What you are describing is a radiant barrier. The basic physics behind this is that a reflective surface both absorbs and radiates heat at a slower rate than a non-reflective surface. You also see this effect in the fact that dark objects absorb / radiate heat faster than light objects. An example of this is the films that are used in Low E glass.
Reflective barriers ONLY deal with radiant heat issues. They have nothing to do with conductive or convective heat movement. So wen they talk of percentage of improvement, they are referring only to this area of concern. This is even if they speak in terms of "R" value, which is a measurement of conductive heat loss (this is done, not to necessarily to be deceptive, but to put it terms that the average person understands). Reflective barriers are only effective where conduction thru solid matter is not an issue (in other words, the radiant barrier must have a air space and not be between 2 solid units, as in between 2 pieces of wood).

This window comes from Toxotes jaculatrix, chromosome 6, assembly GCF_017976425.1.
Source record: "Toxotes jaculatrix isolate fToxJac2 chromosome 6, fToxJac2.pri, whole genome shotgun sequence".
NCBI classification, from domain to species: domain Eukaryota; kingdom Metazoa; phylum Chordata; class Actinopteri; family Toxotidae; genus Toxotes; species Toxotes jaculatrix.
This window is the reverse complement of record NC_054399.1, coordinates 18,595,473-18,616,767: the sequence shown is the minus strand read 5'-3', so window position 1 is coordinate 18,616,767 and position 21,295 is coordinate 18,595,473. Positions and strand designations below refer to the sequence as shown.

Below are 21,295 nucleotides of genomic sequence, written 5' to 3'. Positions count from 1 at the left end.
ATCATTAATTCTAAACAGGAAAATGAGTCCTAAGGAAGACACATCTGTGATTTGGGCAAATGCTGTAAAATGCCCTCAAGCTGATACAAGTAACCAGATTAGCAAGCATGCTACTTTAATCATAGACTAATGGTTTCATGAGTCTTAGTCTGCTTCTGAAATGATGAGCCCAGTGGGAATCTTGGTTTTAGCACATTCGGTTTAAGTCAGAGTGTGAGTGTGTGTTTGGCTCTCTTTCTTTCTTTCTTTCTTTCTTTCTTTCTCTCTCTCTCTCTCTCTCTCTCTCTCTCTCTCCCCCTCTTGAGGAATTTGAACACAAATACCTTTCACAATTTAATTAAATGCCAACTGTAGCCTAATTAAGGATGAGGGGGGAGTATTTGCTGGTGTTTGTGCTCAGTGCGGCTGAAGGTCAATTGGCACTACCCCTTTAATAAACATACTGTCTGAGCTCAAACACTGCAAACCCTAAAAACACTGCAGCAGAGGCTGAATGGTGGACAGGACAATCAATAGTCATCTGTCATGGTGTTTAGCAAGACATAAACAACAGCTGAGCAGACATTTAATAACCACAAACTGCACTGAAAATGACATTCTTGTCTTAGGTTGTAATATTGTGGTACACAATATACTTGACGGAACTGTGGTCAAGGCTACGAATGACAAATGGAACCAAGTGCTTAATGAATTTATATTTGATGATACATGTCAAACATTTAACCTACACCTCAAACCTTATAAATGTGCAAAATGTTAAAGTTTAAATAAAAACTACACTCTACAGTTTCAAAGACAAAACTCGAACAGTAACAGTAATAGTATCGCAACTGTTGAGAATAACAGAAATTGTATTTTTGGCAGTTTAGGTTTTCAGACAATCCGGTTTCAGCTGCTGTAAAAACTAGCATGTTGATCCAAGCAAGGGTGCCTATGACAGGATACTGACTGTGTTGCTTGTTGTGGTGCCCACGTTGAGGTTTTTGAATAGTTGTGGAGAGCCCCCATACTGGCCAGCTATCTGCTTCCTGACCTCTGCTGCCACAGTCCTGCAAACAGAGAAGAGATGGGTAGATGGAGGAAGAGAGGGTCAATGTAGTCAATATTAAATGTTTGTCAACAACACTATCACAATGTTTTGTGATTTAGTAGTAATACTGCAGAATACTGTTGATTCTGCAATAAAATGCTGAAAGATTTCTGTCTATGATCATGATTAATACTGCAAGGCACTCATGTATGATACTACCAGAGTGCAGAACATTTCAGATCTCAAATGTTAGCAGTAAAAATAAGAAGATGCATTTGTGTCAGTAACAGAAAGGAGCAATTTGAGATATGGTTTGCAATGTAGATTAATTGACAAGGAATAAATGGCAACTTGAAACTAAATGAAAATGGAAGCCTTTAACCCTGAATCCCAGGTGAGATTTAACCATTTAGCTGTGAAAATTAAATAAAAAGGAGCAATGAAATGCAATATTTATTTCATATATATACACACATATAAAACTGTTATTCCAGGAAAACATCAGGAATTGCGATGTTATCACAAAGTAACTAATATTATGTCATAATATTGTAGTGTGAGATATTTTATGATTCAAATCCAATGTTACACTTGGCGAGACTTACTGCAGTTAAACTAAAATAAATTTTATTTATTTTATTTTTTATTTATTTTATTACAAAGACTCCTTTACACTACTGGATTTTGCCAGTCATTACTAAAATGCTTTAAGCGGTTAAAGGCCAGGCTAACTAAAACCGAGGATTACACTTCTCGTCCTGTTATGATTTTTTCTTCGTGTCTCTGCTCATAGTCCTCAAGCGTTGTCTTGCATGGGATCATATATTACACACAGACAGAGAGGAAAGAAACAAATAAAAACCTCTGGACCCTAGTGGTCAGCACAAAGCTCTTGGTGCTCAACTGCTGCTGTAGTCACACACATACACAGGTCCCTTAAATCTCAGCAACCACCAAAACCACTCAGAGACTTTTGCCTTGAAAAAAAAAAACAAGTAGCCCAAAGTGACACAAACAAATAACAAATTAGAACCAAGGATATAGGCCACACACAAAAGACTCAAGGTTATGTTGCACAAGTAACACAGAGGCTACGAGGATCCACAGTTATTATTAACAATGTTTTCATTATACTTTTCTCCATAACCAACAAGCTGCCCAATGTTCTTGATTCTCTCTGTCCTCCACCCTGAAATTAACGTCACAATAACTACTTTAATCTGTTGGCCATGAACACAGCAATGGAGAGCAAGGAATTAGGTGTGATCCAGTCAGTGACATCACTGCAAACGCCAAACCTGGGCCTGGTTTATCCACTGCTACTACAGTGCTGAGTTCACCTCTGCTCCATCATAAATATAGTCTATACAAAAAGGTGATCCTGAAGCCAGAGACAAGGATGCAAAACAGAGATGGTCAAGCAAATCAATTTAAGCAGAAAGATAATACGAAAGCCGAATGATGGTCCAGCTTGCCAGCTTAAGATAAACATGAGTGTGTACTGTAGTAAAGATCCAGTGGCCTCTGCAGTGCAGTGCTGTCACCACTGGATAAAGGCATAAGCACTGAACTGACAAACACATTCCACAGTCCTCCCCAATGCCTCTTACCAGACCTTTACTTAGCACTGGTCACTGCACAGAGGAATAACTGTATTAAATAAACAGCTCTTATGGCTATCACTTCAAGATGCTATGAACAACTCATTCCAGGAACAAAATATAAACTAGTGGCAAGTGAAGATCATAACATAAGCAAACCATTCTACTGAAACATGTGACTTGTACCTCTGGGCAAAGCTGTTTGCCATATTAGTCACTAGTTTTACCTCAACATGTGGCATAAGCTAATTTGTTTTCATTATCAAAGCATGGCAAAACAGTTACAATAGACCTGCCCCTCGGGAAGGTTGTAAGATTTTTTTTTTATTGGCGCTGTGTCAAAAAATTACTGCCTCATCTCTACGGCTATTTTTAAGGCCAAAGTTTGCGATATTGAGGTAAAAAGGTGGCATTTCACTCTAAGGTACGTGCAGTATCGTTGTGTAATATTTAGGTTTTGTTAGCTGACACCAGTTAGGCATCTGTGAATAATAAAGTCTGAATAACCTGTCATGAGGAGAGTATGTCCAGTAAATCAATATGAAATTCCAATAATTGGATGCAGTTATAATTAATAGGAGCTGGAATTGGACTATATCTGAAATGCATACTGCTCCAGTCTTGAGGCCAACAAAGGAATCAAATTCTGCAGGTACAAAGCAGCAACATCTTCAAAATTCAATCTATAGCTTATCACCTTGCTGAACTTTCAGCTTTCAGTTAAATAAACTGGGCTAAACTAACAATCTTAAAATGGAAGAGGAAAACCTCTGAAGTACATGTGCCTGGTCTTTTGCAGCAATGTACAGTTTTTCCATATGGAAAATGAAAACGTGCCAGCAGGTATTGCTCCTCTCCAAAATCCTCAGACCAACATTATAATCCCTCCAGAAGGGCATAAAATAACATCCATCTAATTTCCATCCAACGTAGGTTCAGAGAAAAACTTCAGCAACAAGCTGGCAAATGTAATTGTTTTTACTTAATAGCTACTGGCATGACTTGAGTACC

The primary application for reflect barriers is in reflect solar or radiant heat away from the living space in hot climates. In cold climates, with the exception of windows, radiant barriers are usely not used because the primary concern is on conductive and convective heat movement.